The Malthusian argument isn't new. It isn't in much dispute either that up to surprisingly recent times, progress was mostly measured in human numbers, the size of empires and the addition of new technologies. And even that wasn't without setbacks, like the plagues or the dark ages following the end of the Roman empire. Malthus argued that extra food would just bring about extra mouths to feed up to the point where war, disease etc.. would bring population back into balance and life would be just as miserable.

    Malthus's argumentation was just as true for the stone age as for agriculturalists. If food was tight, they'd have to kill neighbouring tribes or some of their own. According to some estimates, 50% of adults in the stone age died violent deaths.

    Overall, life expectancy was low in the stone age and stayed low until nearly 1900.

    http://en.wikipedia.org/wiki/Life_expectancy

    Jared Diamond makes a mountain (or should I say deep valley?) out of a minor dip.

    In the end, life was pretty much as short, brutish and nasty in the stone age as in the bronze age or the Middle Ages.

     
  • At June 19, 2006 7:07 AM, Blogger Heiko said…

    http://demography.anu.edu.au/jpr/issues/20-2/20-2_153-168.pdf

    The above is a good review paper on the "neolithic mortality crisis".

    In summary there is good evidence that certain diseases became more prevalent. The evidence that overall mortality and fecundity changed much is rather less certain. And without some self restraint on the part of paleolithic peoples, the Malthusian argument and glacial population dynamics inevitably point to high fecundity equaling high mortality. Or in other words, if Neolithic diseases didn't do them in, other diseases or other causes of death did.

     
  • At June 19, 2006 8:05 AM, Anonymous Anonymous said…

    I think the ‘survival as a species’ point is not really dependent on earth turning into venus or anything approaching that limit.

    The problem with humanity is that we massively exceed the ‘natural’ carrying capacity for a species and our present numbers are maintained solely through our application of technology.

    Now, already in some parts of the world, it is feared that the next conflicts could result over water. If climate change starts to make areas uninhabitable, we could face the start of mass migrations, which western societies will not accept, faced with people who have the choice of migrate or die. We’re already becoming very anxious about immigration. Can societies withstand this type of stress?

    If food production is disrupted what happens then? We in the west will be OK for sure, but see above. Ditto water, ditto sea level incursion.

    The ride can get very bumpy if a wheel comes off.

     
  • At June 19, 2006 10:54 PM, Blogger coby said…

    Heiko,

    This whole side topic is very interesting, but I doubt I will be able to discuss it very intelligently, I had never heard any suggestion before that agriculture was anything other than the Great Enabler of all humanity's wonders. It is an intriguing notion, the evidence seems to make it worth another look. I note in your objections you are just basically saying he is wrong without saying why you are sure! I also noticed some of the things you brought up are very recent developments, eg improved life expectancy and technology. Couldn't one attribute alot of this to the oil era?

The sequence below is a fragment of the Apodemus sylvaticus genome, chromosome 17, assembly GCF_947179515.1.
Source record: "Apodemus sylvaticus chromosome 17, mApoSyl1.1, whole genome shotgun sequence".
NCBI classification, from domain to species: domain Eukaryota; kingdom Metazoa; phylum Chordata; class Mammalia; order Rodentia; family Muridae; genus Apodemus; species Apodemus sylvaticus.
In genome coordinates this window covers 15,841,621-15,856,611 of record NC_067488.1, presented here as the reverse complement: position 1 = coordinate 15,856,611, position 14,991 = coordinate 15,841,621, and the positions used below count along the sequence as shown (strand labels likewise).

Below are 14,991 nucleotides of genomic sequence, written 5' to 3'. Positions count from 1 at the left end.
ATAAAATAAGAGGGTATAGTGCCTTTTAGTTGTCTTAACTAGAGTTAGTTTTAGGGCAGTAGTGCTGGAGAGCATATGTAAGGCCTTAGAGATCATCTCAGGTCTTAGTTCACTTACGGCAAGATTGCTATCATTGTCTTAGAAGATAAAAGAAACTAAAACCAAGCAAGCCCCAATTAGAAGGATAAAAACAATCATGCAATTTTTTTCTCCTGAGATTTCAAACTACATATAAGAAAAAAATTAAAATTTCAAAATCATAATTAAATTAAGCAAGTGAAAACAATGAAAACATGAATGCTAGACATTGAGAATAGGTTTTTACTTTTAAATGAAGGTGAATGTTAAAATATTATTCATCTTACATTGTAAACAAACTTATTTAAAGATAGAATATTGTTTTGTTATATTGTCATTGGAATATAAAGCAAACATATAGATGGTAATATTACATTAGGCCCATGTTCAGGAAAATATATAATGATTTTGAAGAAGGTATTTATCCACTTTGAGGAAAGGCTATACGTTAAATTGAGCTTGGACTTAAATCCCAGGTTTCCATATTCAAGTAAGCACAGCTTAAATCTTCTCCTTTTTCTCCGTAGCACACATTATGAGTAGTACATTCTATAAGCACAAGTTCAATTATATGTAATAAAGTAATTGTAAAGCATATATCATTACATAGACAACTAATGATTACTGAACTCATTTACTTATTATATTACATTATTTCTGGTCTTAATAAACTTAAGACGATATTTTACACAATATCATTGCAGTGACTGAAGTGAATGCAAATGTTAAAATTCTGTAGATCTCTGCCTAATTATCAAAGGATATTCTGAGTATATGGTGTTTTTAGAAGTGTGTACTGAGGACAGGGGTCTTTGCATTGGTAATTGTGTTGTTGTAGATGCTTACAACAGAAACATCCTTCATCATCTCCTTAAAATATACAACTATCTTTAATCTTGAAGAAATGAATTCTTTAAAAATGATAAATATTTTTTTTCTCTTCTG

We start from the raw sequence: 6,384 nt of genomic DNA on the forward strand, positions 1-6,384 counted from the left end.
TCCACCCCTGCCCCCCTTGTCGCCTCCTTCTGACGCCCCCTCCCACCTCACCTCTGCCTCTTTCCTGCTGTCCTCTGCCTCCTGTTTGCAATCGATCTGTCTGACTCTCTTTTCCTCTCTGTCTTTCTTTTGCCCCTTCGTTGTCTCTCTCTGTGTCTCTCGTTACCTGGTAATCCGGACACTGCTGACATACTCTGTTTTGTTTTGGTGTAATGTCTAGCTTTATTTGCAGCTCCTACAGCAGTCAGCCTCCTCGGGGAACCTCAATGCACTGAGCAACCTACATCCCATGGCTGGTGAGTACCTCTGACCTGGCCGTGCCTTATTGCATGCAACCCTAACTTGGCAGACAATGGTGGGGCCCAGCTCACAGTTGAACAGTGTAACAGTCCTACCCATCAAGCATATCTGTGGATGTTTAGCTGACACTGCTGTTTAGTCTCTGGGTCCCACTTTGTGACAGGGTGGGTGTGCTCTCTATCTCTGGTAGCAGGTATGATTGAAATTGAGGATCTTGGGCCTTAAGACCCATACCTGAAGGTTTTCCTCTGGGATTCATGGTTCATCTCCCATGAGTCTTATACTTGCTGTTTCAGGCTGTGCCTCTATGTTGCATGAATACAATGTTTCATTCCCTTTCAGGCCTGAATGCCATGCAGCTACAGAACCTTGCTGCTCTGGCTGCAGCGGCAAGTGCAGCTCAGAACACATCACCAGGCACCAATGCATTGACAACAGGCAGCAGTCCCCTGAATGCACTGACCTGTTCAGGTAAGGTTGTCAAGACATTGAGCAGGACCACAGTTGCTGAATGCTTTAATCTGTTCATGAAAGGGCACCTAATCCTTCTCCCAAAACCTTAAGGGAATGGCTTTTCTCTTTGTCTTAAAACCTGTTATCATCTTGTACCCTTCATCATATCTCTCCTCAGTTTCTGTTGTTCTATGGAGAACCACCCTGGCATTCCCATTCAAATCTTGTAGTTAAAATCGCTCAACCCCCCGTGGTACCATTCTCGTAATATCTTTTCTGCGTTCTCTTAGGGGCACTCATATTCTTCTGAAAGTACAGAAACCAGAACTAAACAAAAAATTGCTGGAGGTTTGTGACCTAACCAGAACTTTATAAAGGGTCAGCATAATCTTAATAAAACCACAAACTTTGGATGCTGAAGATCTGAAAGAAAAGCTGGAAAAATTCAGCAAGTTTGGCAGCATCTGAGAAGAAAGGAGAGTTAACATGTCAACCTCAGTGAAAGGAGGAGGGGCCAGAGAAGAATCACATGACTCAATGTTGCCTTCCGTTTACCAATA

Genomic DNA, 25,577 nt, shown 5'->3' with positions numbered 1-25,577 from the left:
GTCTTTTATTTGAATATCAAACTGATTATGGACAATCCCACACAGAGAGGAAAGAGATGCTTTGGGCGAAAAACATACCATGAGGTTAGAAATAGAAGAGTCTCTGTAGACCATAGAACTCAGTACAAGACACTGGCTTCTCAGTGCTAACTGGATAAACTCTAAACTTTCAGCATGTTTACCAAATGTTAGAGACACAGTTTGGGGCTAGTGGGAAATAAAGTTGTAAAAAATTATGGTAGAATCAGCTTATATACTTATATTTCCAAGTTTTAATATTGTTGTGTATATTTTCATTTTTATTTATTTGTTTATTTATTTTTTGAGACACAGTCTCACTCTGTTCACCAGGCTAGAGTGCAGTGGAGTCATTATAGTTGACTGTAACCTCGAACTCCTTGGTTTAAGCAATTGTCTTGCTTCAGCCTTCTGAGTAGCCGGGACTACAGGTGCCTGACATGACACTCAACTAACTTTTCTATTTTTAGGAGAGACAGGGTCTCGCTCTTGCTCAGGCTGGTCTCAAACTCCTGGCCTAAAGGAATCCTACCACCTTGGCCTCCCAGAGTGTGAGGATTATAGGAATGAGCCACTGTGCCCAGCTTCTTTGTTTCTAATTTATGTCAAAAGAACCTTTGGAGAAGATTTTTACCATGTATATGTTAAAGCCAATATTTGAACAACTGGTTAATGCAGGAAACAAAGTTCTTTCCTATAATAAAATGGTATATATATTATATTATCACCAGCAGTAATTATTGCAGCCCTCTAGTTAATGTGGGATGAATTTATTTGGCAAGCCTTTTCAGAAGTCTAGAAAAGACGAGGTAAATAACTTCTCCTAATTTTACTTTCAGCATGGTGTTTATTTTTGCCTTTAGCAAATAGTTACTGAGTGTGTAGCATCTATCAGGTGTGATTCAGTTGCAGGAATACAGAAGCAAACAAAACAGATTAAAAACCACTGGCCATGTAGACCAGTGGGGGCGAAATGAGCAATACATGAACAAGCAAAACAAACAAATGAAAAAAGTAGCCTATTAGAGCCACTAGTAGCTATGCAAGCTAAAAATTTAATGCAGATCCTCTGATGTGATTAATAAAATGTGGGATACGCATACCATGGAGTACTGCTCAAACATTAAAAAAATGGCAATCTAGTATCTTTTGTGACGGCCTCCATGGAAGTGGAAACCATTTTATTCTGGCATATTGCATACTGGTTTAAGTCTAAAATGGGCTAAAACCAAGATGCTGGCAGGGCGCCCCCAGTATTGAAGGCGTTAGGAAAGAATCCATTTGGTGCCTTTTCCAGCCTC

Again, this is all quite new for me.

     
  • At June 20, 2006 2:29 AM, Blogger Heiko said…

    I had never heard any suggestion before that agriculture was anything other than the Great Enabler of all humanity's wonders.

    You must have heard of Malthus. He even brought up the issue of disease and dense settlements.

    I note in your objections you are just basically saying he is wrong without saying why you are sure!

    You aren't being very concrete here ;-)

    I agree with the notion that some causes of mortality went up. For some diseases linked to dense settlements the evidence for that seems quite convincing.

    The case that life expectancy went down is much weaker. Basically, in a virtually static population birth rate per 1000 must equal death rate per thousand. So the death rate can only move, if the birth rate moves.

    Life expectancy for paleolithic people could only be higher than for neolithic agriculturalists, if they had lower birth rates.

    If both neolithic and paleolithic people had birth rates of 50 per 1000, then they also both had death rates of 50 per thousand and therefore life expectancy of around 20 years, and the only difference would be the causes of the mortality.

    I also noticed some of the things you brought up are very recent developments

    The improvements in life expectancy are indeed very recent. As said, up to about 1900 Malthus's argument that more food would just mean more people held up quite well.

    The impression of steady progress is mostly to do with
    a) population growth
    b) accumulation of technology, such as the ability to produce bronze or steel, or paper making, or the wheel etc...

    Couldn't one attribute alot of this to the oil era?

    Depends on what you mean by that. Certainly rising oil production coincided with rising life expectancy. Both happened mostly over the 20th century.

    Oil can be substituted, and most oil uses aren't essential and have little to do with health. It won't kill anybody to move to within cycling distance of work, it might even do their health some good!

     
  • At June 20, 2006 1:57 PM, Blogger coby said…

    The case that life expectancy went down is much weaker. Basically, in a virtually static population birth rate per 1000 must equal death rate per thousand. So the death rate can only move, if the birth rate moves.

    Life expectancy for paleolithic people could only be higher than for neolithic agriculturalists, if they had lower birth rates.


    If both neolithic and paleolithic people had birth rates of 50 per 1000, then they also both had death rates of 50 per thousand and therefore life expectancy of around 20 years, and the only difference would be the causes of the mortality.

    Heiko,